Nikko Toshogu Shrine

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Place Category: AttractionsPlace Tags: historic building, near tokyo, shrine, and tochigi

  • Profile

    Nikko Toshogu Shrine

    Nikko Toshogu Shrine is a UNESCO World Heritage site and a place nearly every student in Japan visits on school trips. Unfortunately, its registration as a historical site means that the site cannot be altered and is mostly inaccessible to those in wheelchairs or with other mobility challenges.

    Background Information

    Located in Nikko, Tochigi Prefecture, Nikko Toshogu Shrine is a shrine dedicated to Tokugawa Ieyasu, the founder of the Tokugawa shogunate. It was build in 1617 by Ieyasu’s son Hidetada and then expanded by his grandson Iemitsu.

    Nikko Toshogu Shrine forms the Shrines and Temples of Nikko UNESCO World Heritage Site along with the neighboring Futarasan Shrine and Rinnoji Temple. Five structures within the shrine grounds are categorized as National Treasures of Japan, and three more as Important Cultural Properties. The site is home to a famous carving of the three wise monkeys (who hear, speak and see no evil), a five-story pagoda (representing the elements of earth, water, fire, wind, and nothingness), and the Yomeimon Gate known for its rich decorations.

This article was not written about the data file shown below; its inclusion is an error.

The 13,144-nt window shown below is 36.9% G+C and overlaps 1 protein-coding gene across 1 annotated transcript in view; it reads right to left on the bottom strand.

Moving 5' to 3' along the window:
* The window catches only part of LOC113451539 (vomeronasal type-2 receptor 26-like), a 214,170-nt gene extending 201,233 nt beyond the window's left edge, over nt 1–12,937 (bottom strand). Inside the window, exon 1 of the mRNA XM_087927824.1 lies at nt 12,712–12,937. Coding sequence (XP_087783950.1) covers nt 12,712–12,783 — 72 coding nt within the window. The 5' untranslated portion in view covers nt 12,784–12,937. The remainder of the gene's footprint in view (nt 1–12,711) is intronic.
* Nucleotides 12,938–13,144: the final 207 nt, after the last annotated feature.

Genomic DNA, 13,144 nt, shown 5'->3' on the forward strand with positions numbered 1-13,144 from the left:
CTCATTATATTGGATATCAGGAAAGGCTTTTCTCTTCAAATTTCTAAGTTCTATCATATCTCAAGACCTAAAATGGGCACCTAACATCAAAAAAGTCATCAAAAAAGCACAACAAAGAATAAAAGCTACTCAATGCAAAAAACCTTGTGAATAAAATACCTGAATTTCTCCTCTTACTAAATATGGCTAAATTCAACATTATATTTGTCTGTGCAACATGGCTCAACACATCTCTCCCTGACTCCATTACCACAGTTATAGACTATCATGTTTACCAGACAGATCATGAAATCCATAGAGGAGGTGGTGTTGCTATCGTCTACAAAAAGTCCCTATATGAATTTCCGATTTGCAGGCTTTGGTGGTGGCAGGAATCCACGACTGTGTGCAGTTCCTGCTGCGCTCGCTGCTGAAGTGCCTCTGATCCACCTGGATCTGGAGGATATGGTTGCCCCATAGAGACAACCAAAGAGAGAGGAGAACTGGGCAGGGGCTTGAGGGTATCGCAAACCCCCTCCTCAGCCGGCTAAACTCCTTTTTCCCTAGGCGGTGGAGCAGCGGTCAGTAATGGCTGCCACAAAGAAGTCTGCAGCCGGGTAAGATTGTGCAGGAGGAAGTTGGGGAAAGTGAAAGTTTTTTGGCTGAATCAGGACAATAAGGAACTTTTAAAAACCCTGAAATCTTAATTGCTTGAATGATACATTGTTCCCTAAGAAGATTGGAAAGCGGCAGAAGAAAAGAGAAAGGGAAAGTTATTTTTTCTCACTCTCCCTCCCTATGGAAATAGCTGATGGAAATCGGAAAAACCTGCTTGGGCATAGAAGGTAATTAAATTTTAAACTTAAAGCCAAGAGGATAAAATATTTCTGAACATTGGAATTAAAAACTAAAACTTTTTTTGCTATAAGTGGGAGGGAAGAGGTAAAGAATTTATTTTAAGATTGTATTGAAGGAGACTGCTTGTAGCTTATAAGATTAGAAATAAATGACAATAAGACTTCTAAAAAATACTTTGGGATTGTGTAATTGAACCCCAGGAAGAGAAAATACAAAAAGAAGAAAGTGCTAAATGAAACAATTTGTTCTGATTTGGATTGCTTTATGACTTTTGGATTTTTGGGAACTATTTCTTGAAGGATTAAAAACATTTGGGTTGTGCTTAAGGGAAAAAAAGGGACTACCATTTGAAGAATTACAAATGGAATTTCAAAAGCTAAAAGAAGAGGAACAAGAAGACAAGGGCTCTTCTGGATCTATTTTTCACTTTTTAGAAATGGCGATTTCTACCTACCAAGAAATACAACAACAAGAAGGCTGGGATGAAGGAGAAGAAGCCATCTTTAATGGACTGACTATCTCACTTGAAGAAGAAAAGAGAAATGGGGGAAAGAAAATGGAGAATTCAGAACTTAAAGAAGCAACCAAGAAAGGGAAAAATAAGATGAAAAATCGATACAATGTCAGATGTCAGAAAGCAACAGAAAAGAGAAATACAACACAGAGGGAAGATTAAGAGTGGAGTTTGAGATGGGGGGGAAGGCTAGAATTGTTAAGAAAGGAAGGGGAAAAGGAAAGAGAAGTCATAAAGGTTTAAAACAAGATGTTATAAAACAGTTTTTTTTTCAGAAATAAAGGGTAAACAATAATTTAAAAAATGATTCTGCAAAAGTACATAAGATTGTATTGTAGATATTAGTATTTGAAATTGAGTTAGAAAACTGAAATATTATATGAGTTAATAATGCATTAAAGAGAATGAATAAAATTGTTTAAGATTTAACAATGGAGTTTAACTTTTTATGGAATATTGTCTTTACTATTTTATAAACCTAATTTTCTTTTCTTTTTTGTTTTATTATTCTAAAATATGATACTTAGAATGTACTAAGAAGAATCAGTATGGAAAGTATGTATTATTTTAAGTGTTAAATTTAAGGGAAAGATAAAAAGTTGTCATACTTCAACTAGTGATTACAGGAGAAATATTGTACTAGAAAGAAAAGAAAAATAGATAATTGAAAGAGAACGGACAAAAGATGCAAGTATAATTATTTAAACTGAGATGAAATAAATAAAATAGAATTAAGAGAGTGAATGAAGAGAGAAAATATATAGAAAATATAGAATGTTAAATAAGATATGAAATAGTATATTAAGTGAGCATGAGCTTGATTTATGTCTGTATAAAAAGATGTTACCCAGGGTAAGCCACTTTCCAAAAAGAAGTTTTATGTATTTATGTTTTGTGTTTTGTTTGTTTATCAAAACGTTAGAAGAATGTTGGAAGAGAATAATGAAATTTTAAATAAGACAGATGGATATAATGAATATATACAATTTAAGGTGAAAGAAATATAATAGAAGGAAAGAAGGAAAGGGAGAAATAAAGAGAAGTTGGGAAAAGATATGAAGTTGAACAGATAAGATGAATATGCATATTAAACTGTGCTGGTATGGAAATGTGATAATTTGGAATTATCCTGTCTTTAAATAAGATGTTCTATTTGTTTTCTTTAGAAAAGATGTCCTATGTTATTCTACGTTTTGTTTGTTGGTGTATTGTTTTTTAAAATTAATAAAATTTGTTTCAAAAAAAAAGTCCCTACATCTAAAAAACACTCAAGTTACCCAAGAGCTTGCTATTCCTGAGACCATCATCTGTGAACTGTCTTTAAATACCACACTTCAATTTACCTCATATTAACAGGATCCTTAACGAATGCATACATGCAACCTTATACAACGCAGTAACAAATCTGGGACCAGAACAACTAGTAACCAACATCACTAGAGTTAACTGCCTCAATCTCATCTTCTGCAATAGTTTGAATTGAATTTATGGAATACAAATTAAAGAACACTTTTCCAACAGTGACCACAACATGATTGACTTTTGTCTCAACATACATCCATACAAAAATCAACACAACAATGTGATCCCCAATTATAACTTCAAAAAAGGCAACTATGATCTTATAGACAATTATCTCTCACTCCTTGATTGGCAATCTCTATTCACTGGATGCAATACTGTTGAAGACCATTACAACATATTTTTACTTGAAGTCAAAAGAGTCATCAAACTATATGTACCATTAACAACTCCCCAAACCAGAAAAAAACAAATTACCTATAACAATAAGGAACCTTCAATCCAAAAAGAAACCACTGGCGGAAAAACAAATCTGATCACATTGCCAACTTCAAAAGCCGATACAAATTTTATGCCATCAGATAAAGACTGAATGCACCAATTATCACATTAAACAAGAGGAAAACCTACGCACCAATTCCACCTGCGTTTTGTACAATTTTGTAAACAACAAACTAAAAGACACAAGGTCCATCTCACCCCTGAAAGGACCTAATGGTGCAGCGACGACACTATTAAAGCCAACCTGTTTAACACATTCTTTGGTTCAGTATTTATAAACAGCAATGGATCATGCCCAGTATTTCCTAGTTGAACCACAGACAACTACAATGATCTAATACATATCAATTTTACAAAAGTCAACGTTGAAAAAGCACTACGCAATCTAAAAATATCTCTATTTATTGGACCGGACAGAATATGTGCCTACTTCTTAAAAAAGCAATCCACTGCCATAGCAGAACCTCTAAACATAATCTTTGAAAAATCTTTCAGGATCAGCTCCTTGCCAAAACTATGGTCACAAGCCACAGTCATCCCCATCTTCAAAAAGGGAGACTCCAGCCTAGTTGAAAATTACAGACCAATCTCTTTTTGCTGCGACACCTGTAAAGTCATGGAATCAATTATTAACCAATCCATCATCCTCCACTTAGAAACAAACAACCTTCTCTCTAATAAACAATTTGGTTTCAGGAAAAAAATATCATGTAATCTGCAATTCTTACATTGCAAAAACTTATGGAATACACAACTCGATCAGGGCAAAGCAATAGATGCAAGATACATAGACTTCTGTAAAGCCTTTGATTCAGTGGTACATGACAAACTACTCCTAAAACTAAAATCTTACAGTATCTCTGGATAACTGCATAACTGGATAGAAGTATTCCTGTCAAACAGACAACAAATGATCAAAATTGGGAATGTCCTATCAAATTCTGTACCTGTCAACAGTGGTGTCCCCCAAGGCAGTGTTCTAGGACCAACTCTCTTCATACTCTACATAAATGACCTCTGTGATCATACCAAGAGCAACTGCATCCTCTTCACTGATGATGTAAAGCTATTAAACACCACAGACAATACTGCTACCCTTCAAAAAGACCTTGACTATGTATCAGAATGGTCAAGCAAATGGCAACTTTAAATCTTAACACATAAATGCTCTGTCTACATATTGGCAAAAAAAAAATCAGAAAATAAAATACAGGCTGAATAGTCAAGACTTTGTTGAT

To the right of the main shrine building is the Sakashitamon Gate leading uphill through the woods to bronze urn containing the remains of Tokugawa Ieyasu.

    The Nikko Toshogu Museum (Homotsukan) is located near the shrine entrance. It was opened in 2015 to commemorate the 400 year anniversary of Tokugawa Ieyasu’s death and features the shogun’s personal effects, a small movie theater, and a cafe.

    The shrine is open year-round from 8:00-17:00 (16:00 from November to March) with last admission 30 minutes before closing. The shrine has an entrance fee of 1300 yen and 1000 yen for the museum, or a combined ticket can be purchased for 2100 yen.

    Getting There